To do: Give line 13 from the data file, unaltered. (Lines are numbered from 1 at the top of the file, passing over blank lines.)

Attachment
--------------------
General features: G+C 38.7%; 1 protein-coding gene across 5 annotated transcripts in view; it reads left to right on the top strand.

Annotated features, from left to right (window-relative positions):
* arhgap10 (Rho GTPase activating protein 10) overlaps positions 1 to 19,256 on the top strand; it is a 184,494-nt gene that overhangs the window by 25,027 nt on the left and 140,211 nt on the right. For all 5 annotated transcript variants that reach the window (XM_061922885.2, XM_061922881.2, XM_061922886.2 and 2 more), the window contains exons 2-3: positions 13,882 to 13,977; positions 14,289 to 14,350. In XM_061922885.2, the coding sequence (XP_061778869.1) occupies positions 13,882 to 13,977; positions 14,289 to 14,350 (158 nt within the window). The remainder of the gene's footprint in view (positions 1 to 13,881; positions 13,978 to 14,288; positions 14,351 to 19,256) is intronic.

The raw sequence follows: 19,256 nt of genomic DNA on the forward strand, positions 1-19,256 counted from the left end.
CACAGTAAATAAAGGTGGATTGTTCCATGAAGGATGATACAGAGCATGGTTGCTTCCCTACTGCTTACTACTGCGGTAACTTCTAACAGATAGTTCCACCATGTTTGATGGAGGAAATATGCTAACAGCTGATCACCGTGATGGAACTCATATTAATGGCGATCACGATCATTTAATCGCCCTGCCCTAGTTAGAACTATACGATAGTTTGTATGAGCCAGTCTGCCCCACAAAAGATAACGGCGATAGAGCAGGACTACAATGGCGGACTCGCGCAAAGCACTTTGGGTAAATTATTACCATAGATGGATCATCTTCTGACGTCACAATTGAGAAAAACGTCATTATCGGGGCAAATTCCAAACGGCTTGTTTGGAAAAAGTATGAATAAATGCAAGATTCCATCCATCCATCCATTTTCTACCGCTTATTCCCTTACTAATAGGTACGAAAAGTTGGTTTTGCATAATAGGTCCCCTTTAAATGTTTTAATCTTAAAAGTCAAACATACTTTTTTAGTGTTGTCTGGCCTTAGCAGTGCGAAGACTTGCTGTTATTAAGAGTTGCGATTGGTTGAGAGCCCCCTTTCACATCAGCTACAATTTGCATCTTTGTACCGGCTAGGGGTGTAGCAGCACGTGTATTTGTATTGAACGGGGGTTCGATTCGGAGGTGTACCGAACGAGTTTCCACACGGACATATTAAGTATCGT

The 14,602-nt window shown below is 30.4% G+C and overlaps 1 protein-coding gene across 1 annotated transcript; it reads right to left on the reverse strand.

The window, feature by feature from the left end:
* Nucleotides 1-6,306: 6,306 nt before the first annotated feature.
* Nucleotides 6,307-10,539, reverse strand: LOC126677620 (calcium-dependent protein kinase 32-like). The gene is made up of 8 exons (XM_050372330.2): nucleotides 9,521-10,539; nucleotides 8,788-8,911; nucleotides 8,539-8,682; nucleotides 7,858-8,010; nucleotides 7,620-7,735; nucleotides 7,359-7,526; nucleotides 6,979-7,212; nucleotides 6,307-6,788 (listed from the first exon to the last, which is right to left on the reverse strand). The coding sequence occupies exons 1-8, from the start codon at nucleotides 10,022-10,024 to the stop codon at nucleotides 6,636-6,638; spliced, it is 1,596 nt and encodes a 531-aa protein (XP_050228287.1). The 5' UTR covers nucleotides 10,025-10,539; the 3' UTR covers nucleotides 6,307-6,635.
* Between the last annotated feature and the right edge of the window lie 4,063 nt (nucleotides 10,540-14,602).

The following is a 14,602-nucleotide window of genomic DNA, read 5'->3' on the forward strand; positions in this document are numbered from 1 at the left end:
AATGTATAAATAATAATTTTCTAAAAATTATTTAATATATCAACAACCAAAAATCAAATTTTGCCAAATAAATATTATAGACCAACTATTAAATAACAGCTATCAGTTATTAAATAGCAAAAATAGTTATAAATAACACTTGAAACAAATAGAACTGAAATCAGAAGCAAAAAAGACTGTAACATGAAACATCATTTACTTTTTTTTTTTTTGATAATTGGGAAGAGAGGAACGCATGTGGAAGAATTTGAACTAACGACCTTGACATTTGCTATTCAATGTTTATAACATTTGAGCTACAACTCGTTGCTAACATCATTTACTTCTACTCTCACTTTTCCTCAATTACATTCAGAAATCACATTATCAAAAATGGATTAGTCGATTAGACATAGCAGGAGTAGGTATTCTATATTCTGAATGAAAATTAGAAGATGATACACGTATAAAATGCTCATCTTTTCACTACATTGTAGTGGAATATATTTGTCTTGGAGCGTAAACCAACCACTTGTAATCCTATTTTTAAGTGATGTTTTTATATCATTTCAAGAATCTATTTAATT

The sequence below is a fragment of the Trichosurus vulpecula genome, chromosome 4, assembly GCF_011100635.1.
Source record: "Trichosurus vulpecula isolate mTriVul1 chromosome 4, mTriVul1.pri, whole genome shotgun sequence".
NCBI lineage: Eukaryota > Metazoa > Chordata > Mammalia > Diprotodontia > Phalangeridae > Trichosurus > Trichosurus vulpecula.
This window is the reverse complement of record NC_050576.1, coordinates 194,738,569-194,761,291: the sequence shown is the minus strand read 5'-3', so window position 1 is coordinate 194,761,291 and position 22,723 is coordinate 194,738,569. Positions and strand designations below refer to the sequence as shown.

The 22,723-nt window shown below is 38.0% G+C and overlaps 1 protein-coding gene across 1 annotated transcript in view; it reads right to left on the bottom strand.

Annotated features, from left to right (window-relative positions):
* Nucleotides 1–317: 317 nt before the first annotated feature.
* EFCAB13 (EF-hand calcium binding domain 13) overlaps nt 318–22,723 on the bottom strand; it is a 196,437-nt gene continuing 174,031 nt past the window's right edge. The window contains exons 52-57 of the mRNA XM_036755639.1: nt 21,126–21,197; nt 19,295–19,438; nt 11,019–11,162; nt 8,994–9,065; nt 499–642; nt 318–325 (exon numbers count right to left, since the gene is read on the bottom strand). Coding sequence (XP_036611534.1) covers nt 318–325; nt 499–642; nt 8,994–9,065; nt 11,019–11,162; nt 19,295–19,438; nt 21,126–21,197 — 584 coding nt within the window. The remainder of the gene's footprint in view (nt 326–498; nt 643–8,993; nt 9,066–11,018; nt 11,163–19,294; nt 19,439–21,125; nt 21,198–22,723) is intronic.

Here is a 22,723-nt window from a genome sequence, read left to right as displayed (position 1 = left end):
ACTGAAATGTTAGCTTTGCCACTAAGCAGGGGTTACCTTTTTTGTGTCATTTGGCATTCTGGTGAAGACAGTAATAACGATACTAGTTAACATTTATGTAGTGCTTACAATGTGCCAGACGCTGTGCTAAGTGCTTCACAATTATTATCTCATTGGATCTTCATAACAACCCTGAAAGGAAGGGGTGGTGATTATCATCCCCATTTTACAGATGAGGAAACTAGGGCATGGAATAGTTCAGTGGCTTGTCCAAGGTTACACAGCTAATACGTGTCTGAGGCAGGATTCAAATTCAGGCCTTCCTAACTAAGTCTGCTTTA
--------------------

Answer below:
The sequence below is a fragment of the Trichosurus vulpecula genome, chromosome 4, assembly GCF_011100635.1.